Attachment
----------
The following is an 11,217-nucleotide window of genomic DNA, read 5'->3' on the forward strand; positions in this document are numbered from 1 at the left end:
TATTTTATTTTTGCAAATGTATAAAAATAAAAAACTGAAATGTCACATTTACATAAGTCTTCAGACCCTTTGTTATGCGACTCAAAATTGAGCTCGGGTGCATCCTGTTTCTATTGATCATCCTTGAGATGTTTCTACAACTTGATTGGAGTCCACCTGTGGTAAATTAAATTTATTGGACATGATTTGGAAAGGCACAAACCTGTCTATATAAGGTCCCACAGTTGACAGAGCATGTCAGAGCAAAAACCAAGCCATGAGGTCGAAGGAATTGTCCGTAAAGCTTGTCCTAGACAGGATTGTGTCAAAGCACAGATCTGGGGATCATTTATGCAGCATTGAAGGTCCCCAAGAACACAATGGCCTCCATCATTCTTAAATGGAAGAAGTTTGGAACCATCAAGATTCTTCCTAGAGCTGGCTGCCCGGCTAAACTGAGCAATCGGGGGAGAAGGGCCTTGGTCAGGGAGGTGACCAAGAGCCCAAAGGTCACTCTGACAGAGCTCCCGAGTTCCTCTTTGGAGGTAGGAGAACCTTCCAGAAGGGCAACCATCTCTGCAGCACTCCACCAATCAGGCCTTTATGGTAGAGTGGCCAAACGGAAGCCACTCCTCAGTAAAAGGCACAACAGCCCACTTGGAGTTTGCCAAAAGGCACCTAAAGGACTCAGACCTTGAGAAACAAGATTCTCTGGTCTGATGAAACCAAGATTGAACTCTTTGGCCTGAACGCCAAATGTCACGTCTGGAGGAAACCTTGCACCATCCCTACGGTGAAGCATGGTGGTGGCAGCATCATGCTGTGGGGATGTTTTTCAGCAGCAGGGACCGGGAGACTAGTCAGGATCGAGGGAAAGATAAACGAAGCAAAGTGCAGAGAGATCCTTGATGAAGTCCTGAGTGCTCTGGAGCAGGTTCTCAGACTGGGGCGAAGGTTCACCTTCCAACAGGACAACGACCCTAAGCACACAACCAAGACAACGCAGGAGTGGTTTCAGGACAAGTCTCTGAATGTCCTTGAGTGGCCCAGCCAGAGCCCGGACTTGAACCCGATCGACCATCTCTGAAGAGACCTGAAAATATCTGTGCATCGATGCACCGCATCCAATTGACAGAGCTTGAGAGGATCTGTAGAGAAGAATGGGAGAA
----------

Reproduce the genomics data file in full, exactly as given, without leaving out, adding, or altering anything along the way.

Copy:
The following is an 11,217-nucleotide window of genomic DNA, read 5'->3' on the forward strand; positions in this document are numbered from 1 at the left end:
TATTTTATTTTTGCAAATGTATAAAAATAAAAAACTGAAATGTCACATTTACATAAGTCTTCAGACCCTTTGTTATGCGACTCAAAATTGAGCTCGGGTGCATCCTGTTTCTATTGATCATCCTTGAGATGTTTCTACAACTTGATTGGAGTCCACCTGTGGTAAATTAAATTTATTGGACATGATTTGGAAAGGCACAAACCTGTCTATATAAGGTCCCACAGTTGACAGAGCATGTCAGAGCAAAAACCAAGCCATGAGGTCGAAGGAATTGTCCGTAAAGCTTGTCCTAGACAGGATTGTGTCAAAGCACAGATCTGGGGATCATTTATGCAGCATTGAAGGTCCCCAAGAACACAATGGCCTCCATCATTCTTAAATGGAAGAAGTTTGGAACCATCAAGATTCTTCCTAGAGCTGGCTGCCCGGCTAAACTGAGCAATCGGGGGAGAAGGGCCTTGGTCAGGGAGGTGACCAAGAGCCCAAAGGTCACTCTGACAGAGCTCCCGAGTTCCTCTTTGGAGGTAGGAGAACCTTCCAGAAGGGCAACCATCTCTGCAGCACTCCACCAATCAGGCCTTTATGGTAGAGTGGCCAAACGGAAGCCACTCCTCAGTAAAAGGCACAACAGCCCACTTGGAGTTTGCCAAAAGGCACCTAAAGGACTCAGACCTTGAGAAACAAGATTCTCTGGTCTGATGAAACCAAGATTGAACTCTTTGGCCTGAACGCCAAATGTCACGTCTGGAGGAAACCTTGCACCATCCCTACGGTGAAGCATGGTGGTGGCAGCATCATGCTGTGGGGATGTTTTTCAGCAGCAGGGACCGGGAGACTAGTCAGGATCGAGGGAAAGATAAACGAAGCAAAGTGCAGAGAGATCCTTGATGAAGTCCTGAGTGCTCTGGAGCAGGTTCTCAGACTGGGGCGAAGGTTCACCTTCCAACAGGACAACGACCCTAAGCACACAACCAAGACAACGCAGGAGTGGTTTCAGGACAAGTCTCTGAATGTCCTTGAGTGGCCCAGCCAGAGCCCGGACTTGAACCCGATCGACCATCTCTGAAGAGACCTGAAAATATCTGTGCATCGATGCACCGCATCCAATTGACAGAGCTTGAGAGGATCTGTAGAGAAGAATGGGAGAA